The main character, Lacey, is a serious journalist stuck writing a fashion review. When her hair dresser is murdered, the victims coworkers look to Lacey to solve the case before the killer strikes again.With no apparent motive and no shortage of shadey characters Lacey has plenty of suspects for this bizzare murder. While both her incredible sense of style and her sexy ex come in handy it's her quick wit that gives Lacey the edge she'll need to solve this case.
The review of this Book prepared by Stacie EIsemann
Signet, August 2003, 5.99, 288 pp.
Nobody wants to make an enemy of their hairdresser, so when her stylist Stella Lake asks her friend Lacey Smithsonian to attend a viewing, she goes. The dead woman is a young hairdresser named Angie who has a bald do and cut wrists. The police think she committed suicide especially with the bloody note written on her mirror in the salon. Stella knows that Angie was murdered and she wants her reporter friend Lacey to prove it.
Lacey is a fashion columnist not an investigative reporter and at first rejects the idea out of hand. After thinking about it, she realizes that Angie's hair is missing. She writes a column about Angie and through a combination of circumstances finds herself in the middle of the investigation especially when another hair dresser dies and Lacey is the only one who sees the link. She continues to dig for information and ends up being stalked by a killer who wants to make her his next victim.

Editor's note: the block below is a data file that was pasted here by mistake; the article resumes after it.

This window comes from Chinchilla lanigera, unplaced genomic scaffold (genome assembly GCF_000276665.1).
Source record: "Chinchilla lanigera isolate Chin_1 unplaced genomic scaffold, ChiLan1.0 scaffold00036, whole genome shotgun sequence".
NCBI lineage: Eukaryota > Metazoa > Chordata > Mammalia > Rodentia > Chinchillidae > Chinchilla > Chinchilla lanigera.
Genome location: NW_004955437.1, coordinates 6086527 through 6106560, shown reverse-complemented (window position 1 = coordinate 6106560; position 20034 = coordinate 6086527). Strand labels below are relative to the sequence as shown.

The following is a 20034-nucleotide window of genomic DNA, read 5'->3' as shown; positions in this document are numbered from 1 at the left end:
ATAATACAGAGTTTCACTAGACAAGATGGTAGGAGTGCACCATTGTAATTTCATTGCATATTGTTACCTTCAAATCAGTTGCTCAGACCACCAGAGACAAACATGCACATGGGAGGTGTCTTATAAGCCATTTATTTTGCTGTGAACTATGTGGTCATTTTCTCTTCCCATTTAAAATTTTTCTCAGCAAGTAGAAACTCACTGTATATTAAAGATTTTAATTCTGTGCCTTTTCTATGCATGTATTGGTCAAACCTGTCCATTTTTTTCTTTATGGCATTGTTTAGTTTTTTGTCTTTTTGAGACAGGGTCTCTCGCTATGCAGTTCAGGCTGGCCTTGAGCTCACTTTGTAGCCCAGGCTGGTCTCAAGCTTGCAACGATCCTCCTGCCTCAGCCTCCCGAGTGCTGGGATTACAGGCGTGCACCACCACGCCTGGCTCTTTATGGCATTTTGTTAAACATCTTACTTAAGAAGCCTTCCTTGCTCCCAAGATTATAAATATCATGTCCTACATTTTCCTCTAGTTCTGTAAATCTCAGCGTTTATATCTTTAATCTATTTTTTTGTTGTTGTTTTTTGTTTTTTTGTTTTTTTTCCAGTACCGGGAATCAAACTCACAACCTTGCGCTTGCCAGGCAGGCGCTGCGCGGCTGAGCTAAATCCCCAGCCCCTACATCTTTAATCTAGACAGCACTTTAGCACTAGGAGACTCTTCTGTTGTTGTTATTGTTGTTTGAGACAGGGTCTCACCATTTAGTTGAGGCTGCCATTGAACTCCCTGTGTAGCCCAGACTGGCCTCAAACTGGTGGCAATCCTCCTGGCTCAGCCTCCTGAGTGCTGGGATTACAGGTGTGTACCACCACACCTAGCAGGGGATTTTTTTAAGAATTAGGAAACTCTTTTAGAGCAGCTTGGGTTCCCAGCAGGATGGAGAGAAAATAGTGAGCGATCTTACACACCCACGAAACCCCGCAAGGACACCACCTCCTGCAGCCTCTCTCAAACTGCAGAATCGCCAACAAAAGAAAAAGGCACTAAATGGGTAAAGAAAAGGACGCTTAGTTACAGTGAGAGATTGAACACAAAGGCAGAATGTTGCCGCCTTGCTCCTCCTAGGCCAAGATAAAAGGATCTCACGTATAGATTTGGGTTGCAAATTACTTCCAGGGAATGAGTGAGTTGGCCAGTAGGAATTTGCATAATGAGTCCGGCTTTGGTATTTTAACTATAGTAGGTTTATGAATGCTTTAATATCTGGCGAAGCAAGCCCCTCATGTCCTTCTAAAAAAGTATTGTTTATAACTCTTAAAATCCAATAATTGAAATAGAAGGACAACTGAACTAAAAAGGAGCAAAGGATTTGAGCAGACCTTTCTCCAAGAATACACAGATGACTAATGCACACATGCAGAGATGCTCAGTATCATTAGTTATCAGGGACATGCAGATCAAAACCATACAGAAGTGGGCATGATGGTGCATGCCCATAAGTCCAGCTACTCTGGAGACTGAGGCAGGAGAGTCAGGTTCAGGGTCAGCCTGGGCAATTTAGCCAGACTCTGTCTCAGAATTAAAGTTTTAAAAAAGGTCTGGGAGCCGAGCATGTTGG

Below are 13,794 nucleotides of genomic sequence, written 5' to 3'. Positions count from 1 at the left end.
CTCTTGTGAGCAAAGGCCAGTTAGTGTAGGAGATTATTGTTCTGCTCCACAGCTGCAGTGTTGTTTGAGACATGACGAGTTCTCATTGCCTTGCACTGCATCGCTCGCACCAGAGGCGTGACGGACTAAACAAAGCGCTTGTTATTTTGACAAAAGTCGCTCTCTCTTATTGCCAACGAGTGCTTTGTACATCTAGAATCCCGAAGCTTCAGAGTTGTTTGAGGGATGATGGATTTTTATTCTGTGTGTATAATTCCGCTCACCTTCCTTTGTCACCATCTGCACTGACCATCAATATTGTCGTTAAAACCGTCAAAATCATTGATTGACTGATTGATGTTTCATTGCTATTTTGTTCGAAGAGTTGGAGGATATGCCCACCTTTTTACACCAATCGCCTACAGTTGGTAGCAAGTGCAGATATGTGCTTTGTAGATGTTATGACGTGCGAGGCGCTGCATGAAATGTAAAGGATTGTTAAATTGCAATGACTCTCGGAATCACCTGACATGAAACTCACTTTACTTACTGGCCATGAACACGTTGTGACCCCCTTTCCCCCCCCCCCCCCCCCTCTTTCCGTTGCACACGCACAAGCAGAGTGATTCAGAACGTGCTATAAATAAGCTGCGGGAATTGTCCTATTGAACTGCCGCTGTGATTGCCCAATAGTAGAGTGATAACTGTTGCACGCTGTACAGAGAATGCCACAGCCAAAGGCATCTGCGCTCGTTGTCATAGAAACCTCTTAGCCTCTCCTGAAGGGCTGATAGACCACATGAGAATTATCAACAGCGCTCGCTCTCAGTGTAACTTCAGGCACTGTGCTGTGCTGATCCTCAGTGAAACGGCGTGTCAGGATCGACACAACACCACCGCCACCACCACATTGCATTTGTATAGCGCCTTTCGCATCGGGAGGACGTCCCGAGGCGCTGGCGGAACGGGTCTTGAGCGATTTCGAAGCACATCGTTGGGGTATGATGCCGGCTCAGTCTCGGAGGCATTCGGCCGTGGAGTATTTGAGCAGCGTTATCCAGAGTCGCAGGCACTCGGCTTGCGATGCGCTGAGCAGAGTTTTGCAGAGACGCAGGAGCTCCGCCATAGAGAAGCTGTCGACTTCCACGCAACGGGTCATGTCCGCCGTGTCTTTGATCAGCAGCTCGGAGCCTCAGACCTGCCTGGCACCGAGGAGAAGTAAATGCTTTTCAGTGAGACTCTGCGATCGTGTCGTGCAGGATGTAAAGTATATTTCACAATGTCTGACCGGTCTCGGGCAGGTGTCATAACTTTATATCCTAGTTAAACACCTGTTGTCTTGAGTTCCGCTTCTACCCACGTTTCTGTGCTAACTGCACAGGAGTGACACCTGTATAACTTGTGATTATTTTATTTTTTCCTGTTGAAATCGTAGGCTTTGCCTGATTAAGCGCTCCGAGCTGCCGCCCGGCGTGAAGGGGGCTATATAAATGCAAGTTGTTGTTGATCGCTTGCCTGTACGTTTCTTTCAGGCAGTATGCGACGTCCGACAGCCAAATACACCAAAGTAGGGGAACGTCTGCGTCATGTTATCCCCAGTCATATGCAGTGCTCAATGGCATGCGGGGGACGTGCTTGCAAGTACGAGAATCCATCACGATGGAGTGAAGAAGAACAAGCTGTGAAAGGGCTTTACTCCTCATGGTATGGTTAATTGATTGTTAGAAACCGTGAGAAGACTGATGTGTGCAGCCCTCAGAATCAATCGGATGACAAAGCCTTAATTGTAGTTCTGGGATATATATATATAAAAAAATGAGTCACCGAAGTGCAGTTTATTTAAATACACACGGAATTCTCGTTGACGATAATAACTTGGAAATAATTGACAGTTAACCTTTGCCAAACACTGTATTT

The protagonist's running commentary on social mores in Washington D.C. is hilarious and her pithy observations about fashion and its relationship with scandal, the law and murder will have readers in tears of laughter (don't wear fashionable mascara). The who-done-it is intelligently plotted and there is a plethora of suspects who could be the guilty party. The audience will go crazy trying to figure out who the killer is while the heroine goes nuts trying to figure out if a sexy security guard from her past is interested in her or her murder theory.
The review of this Book prepared by Harriet Klausner